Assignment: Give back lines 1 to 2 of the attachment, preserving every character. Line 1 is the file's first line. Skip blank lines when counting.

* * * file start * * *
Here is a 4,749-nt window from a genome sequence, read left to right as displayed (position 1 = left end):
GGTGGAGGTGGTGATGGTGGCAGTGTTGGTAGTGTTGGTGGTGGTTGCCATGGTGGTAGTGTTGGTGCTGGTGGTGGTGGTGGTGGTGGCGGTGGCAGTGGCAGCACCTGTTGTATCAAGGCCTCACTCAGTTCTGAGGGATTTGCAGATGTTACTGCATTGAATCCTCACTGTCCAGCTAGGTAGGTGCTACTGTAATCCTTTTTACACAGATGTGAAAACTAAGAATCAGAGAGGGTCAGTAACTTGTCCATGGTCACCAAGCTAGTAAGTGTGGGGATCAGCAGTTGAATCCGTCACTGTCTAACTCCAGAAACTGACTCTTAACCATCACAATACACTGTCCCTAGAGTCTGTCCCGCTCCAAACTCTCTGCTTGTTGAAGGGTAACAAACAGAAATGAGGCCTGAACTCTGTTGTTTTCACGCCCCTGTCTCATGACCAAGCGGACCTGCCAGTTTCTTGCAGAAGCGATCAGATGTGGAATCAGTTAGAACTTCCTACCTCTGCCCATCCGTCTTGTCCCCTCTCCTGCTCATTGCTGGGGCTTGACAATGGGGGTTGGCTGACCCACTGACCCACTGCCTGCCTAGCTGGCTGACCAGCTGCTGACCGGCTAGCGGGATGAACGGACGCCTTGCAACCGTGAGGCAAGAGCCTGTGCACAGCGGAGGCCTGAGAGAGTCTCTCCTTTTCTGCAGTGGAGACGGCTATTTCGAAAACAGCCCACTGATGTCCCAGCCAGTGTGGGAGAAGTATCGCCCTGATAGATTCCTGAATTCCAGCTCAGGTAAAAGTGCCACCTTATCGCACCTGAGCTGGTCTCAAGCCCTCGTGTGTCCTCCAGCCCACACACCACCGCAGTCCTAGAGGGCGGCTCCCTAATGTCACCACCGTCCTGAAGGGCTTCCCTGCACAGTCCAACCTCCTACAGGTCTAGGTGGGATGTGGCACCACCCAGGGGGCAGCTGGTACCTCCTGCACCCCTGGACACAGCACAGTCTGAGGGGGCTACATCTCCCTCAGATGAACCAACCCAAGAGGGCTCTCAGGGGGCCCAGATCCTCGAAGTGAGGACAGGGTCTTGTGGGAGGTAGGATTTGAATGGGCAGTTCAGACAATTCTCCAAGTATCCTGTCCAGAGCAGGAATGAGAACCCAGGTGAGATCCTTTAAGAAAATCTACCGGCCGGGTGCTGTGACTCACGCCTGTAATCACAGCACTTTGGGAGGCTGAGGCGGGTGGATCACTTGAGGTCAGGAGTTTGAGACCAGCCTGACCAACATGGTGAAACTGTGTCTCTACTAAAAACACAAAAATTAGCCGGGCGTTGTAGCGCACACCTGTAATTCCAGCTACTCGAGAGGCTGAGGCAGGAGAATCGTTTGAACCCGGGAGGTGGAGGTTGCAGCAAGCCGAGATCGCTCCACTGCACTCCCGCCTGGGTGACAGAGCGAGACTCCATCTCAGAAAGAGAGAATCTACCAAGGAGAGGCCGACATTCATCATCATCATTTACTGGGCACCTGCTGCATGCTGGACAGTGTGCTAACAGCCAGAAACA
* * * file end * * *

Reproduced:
Here is a 4,749-nt window from a genome sequence, read left to right as displayed (position 1 = left end):
GGTGGAGGTGGTGATGGTGGCAGTGTTGGTAGTGTTGGTGGTGGTTGCCATGGTGGTAGTGTTGGTGCTGGTGGTGGTGGTGGTGGTGGCGGTGGCAGTGGCAGCACCTGTTGTATCAAGGCCTCACTCAGTTCTGAGGGATTTGCAGATGTTACTGCATTGAATCCTCACTGTCCAGCTAGGTAGGTGCTACTGTAATCCTTTTTACACAGATGTGAAAACTAAGAATCAGAGAGGGTCAGTAACTTGTCCATGGTCACCAAGCTAGTAAGTGTGGGGATCAGCAGTTGAATCCGTCACTGTCTAACTCCAGAAACTGACTCTTAACCATCACAATACACTGTCCCTAGAGTCTGTCCCGCTCCAAACTCTCTGCTTGTTGAAGGGTAACAAACAGAAATGAGGCCTGAACTCTGTTGTTTTCACGCCCCTGTCTCATGACCAAGCGGACCTGCCAGTTTCTTGCAGAAGCGATCAGATGTGGAATCAGTTAGAACTTCCTACCTCTGCCCATCCGTCTTGTCCCCTCTCCTGCTCATTGCTGGGGCTTGACAATGGGGGTTGGCTGACCCACTGACCCACTGCCTGCCTAGCTGGCTGACCAGCTGCTGACCGGCTAGCGGGATGAACGGACGCCTTGCAACCGTGAGGCAAGAGCCTGTGCACAGCGGAGGCCTGAGAGAGTCTCTCCTTTTCTGCAGTGGAGACGGCTATTTCGAAAACAGCCCACTGATGTCCCAGCCAGTGTGGGAGAAGTATCGCCCTGATAGATTCCTGAATTCCAGCTCAGGTAAAAGTGCCACCTTATCGCACCTGAGCTGGTCTCAAGCCCTCGTGTGTCCTCCAGCCCACACACCACCGCAGTCCTAGAGGGCGGCTCCCTAATGTCACCACCGTCCTGAAGGGCTTCCCTGCACAGTCCAACCTCCTACAGGTCTAGGTGGGATGTGGCACCACCCAGGGGGCAGCTGGTACCTCCTGCACCCCTGGACACAGCACAGTCTGAGGGGGCTACATCTCCCTCAGATGAACCAACCCAAGAGGGCTCTCAGGGGGCCCAGATCCTCGAAGTGAGGACAGGGTCTTGTGGGAGGTAGGATTTGAATGGGCAGTTCAGACAATTCTCCAAGTATCCTGTCCAGAGCAGGAATGAGAACCCAGGTGAGATCCTTTAAGAAAATCTACCGGCCGGGTGCTGTGACTCACGCCTGTAATCACAGCACTTTGGGAGGCTGAGGCGGGTGGATCACTTGAGGTCAGGAGTTTGAGACCAGCCTGACCAACATGGTGAAACTGTGTCTCTACTAAAAACACAAAAATTAGCCGGGCGTTGTAGCGCACACCTGTAATTCCAGCTACTCGAGAGGCTGAGGCAGGAGAATCGTTTGAACCCGGGAGGTGGAGGTTGCAGCAAGCCGAGATCGCTCCACTGCACTCCCGCCTGGGTGACAGAGCGAGACTCCATCTCAGAAAGAGAGAATCTACCAAGGAGAGGCCGACATTCATCATCATCATTTACTGGGCACCTGCTGCATGCTGGACAGTGTGCTAACAGCCAGAAACA